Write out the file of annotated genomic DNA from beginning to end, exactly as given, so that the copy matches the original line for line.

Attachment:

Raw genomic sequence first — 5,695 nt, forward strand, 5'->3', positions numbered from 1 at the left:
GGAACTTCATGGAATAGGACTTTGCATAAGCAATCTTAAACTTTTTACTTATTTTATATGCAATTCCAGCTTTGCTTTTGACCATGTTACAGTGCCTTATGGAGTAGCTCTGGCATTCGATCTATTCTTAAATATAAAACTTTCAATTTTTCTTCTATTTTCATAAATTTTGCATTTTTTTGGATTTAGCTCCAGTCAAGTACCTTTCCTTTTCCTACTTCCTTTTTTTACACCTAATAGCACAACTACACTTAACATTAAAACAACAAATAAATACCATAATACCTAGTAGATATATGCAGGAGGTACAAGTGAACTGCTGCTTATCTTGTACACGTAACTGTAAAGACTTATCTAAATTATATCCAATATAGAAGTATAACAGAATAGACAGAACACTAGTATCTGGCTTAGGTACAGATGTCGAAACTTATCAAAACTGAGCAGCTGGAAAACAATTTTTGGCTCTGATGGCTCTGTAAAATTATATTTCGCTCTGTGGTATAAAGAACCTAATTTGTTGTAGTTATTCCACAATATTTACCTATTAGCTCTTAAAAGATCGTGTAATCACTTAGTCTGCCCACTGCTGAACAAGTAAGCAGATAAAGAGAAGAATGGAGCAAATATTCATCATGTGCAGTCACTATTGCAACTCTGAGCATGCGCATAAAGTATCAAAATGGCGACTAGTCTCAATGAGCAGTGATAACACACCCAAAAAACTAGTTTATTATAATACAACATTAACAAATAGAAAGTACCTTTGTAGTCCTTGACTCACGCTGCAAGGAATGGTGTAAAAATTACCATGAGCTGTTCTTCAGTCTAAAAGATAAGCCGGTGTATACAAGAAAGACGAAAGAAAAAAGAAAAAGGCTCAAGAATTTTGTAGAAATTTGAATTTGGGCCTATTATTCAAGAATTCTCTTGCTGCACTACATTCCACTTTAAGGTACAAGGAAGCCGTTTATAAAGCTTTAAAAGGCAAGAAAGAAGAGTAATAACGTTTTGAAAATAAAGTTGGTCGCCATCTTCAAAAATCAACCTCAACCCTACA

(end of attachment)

Raw genomic sequence first — 5,695 nt, forward strand, 5'->3', positions numbered from 1 at the left:
GGAACTTCATGGAATAGGACTTTGCATAAGCAATCTTAAACTTTTTACTTATTTTATATGCAATTCCAGCTTTGCTTTTGACCATGTTACAGTGCCTTATGGAGTAGCTCTGGCATTCGATCTATTCTTAAATATAAAACTTTCAATTTTTCTTCTATTTTCATAAATTTTGCATTTTTTTGGATTTAGCTCCAGTCAAGTACCTTTCCTTTTCCTACTTCCTTTTTTTACACCTAATAGCACAACTACACTTAACATTAAAACAACAAATAAATACCATAATACCTAGTAGATATATGCAGGAGGTACAAGTGAACTGCTGCTTATCTTGTACACGTAACTGTAAAGACTTATCTAAATTATATCCAATATAGAAGTATAACAGAATAGACAGAACACTAGTATCTGGCTTAGGTACAGATGTCGAAACTTATCAAAACTGAGCAGCTGGAAAACAATTTTTGGCTCTGATGGCTCTGTAAAATTATATTTCGCTCTGTGGTATAAAGAACCTAATTTGTTGTAGTTATTCCACAATATTTACCTATTAGCTCTTAAAAGATCGTGTAATCACTTAGTCTGCCCACTGCTGAACAAGTAAGCAGATAAAGAGAAGAATGGAGCAAATATTCATCATGTGCAGTCACTATTGCAACTCTGAGCATGCGCATAAAGTATCAAAATGGCGACTAGTCTCAATGAGCAGTGATAACACACCCAAAAAACTAGTTTATTATAATACAACATTAACAAATAGAAAGTACCTTTGTAGTCCTTGACTCACGCTGCAAGGAATGGTGTAAAAATTACCATGAGCTGTTCTTCAGTCTAAAAGATAAGCCGGTGTATACAAGAAAGACGAAAGAAAAAAGAAAAAGGCTCAAGAATTTTGTAGAAATTTGAATTTGGGCCTATTATTCAAGAATTCTCTTGCTGCACTACATTCCACTTTAAGGTACAAGGAAGCCGTTTATAAAGCTTTAAAAGGCAAGAAAGAAGAGTAATAACGTTTTGAAAATAAAGTTGGTCGCCATCTTCAAAAATCAACCTCAACCCTACA